July in Vietnam: Sapa

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I hopped on the night train to Sapa hoping that things would get better there. I arrived early the next morning to vastly different weather. In contrast to muggy, humid Hanoi, Sapa was cool and on the verge of chilly, though still quite humid as it was the rainy season. Higher up in the mountains, the weather felt almost temperate. I was surrounded by beautiful hills and verdant valleys again, the quintessential hill country.

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I took a walking day tour to Cat Cat, followed by a 2D1N trip slight further into the hill country. Hmong tribeswomen immediately attached themselves to our group as we ventured out with our ethnic Viet tour guides. I thought it very odd that it was rare to find a Hmong tour guide and that most came from the cities. One of them didn’t even seem to hold a very high view of the local indigenes, which unsettled me quite a bit. Nonetheless, we proceeded on with a procession of Hmong women joining us on the way.

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We walked on in the drizzle and were amused by how the Hmong women whipped out their umbrellas with alacrity and offered to shelter us. A bit discomfited because the Viet guide told us that they would ask us to buy their wares at the end, we kept slightly away from them. But as they helped us up and down slippery muddy slopes along the paddy fields, it was hard to keep a distance. We were soon won over by their charming ways.

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Before long, we arrived at Cat Cat village and its beautiful waterfalls. We spent ages oohing and aahing over the wonderful views and the almost poetic splash of water obeying the laws of gravity.

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Treks on the other days took us through more padi fields cut into the hillside, making for a breathtaking view through the mist into the valley below.

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As we walked on, we gazed longingly at the pack animals going by…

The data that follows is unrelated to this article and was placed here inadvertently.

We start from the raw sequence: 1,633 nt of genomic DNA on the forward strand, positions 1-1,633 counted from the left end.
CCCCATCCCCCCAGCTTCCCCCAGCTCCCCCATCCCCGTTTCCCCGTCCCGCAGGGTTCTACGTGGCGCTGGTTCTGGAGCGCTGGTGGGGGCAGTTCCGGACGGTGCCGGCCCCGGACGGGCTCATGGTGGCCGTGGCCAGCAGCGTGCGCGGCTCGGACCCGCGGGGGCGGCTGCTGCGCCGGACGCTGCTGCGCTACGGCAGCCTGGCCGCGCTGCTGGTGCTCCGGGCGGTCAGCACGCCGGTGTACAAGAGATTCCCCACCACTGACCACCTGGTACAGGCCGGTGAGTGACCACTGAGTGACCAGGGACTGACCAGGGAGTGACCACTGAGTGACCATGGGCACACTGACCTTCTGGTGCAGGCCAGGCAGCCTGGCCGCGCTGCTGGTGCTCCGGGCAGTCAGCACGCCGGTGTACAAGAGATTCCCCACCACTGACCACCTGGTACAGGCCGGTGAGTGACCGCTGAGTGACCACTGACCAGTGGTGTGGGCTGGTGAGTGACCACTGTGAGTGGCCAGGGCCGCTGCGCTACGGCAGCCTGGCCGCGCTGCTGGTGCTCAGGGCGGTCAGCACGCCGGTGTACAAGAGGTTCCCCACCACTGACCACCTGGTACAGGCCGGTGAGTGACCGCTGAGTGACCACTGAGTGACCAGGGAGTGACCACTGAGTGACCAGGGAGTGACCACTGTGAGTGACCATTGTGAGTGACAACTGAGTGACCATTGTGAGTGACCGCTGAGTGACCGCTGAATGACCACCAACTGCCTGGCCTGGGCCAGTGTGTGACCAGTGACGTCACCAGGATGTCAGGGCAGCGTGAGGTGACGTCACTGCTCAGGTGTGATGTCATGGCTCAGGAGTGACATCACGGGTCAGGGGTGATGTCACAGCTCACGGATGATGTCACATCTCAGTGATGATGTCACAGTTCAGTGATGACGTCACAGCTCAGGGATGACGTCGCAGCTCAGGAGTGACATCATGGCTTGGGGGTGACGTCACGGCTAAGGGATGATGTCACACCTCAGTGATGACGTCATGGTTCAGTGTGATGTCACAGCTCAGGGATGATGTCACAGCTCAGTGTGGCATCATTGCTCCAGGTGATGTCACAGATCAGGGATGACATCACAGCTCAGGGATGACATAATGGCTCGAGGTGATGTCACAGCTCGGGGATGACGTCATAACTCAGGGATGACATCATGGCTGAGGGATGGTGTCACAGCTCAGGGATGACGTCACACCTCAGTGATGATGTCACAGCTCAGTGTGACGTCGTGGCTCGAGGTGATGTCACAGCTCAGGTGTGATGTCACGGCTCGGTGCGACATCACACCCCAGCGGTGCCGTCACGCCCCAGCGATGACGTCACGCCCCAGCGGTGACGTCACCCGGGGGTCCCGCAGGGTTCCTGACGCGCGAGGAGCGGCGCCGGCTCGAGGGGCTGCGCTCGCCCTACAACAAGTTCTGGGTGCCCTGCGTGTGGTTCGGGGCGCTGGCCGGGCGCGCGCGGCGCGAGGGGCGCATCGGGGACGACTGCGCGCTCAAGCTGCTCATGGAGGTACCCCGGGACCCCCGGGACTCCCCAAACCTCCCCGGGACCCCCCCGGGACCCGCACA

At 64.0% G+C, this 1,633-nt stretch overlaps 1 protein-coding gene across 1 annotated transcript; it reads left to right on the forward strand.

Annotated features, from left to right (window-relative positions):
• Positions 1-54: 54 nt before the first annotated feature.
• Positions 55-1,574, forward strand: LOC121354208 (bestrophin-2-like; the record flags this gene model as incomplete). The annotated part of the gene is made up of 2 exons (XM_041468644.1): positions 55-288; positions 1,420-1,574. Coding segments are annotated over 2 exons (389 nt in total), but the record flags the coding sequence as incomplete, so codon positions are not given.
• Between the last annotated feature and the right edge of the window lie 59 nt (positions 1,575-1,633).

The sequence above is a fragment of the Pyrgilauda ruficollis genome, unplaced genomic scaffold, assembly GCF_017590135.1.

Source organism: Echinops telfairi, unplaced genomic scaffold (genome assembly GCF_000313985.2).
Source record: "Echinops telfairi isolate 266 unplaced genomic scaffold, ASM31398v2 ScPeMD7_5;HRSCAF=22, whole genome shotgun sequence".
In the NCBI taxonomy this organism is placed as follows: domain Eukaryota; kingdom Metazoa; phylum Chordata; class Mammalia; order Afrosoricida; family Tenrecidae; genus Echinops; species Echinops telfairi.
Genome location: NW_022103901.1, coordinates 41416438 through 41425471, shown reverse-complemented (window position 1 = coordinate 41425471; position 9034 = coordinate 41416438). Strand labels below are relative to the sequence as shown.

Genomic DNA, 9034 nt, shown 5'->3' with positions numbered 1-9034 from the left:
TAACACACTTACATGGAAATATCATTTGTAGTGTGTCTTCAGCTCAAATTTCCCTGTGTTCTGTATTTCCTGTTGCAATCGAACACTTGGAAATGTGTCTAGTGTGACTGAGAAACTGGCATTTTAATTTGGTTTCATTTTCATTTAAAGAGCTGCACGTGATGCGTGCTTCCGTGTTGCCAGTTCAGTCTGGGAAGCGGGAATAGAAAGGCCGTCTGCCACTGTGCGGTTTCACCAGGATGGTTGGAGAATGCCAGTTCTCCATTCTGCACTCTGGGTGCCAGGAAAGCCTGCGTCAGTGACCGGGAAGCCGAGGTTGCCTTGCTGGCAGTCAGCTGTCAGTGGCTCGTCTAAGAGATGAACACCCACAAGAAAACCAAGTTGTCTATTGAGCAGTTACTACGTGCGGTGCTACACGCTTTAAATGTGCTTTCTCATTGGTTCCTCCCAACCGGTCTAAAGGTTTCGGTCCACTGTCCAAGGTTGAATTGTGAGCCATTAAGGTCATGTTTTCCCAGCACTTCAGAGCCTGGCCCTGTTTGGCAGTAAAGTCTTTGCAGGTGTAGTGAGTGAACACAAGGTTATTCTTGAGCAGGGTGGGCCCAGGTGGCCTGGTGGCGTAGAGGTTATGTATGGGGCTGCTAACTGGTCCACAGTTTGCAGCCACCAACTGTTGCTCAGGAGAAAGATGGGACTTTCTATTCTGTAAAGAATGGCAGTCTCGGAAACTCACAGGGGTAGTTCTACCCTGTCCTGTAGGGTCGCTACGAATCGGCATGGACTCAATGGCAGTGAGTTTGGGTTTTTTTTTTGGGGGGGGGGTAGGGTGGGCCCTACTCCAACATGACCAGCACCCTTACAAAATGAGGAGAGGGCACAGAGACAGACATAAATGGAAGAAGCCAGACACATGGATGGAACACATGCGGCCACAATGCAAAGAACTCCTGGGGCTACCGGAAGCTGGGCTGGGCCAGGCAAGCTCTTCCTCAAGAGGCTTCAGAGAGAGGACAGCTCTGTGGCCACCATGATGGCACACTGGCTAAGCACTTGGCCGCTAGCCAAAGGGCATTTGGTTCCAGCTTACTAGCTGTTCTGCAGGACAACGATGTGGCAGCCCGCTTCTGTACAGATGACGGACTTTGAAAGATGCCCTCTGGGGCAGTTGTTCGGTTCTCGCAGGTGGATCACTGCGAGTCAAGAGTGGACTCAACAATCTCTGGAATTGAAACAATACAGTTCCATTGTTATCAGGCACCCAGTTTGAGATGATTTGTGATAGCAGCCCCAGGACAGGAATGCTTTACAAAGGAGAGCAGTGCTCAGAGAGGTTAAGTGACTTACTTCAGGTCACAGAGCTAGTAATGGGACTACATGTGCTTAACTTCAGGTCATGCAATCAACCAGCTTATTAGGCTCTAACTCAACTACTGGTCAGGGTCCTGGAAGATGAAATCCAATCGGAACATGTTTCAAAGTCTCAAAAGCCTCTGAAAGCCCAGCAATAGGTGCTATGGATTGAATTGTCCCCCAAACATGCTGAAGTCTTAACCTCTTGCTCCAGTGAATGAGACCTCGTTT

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… and followed behind our guides, amazed that they were wearing rubberised slippers and getting along fine while we were in proper sports shoes slip-sliding behind them at the treacherous bits.

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We paused to admire more of the wildlife, like these too cute ducks posing for postcard souvenirs to send home.

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This was the youngest of the Hmong women joining us, I think she’s probably about 12 years old. Check out her intricately embroidered clothes, especially her sling bag and belt. Later in the less touristy villages I would see progress in the form of villagers choosing the less labour-intensive and probably cheaper way of wearing western-style clothes bought from the market.

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Hmong women really did have the coolest clothes and accessories from all angles. Here you can see their intricately patterned clothes and accessories, from belts to sleeves, to earrings and hairclips. Exquisite.

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We stopped at yet another beautiful waterfall for a breather (note sign of breathtaking scenery fatigue setting in here).

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And also in huts along the way. It was here that the penny dropped and I realised that our informal guides were decked out in ceremonial Sunday best wear, while those who were actually working the padi fields wore far simpler clothes sans heavy embellishment. It spoke volumes on the value of the tourist dollar here.

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We stopped for the evening at a village where I experienced the most beautiful sight of my time in Sapa. A young river flowed past the village, gushing past the boulders in its path, worn smooth by the rushing water. I perched on one of the boulders enjoying the warmth of the setting sun and dipping my toes into the icy water. It was a great ending to a damp day of trekking.

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June in Thailand: The Elephant Trek

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Over lunch, one of the villagers lounged around smoking his pipe as we slurped down our noodles. We wondered why as he didn’t make any contact at all with us. No one else in the village came into the hut, not even inquisitive children.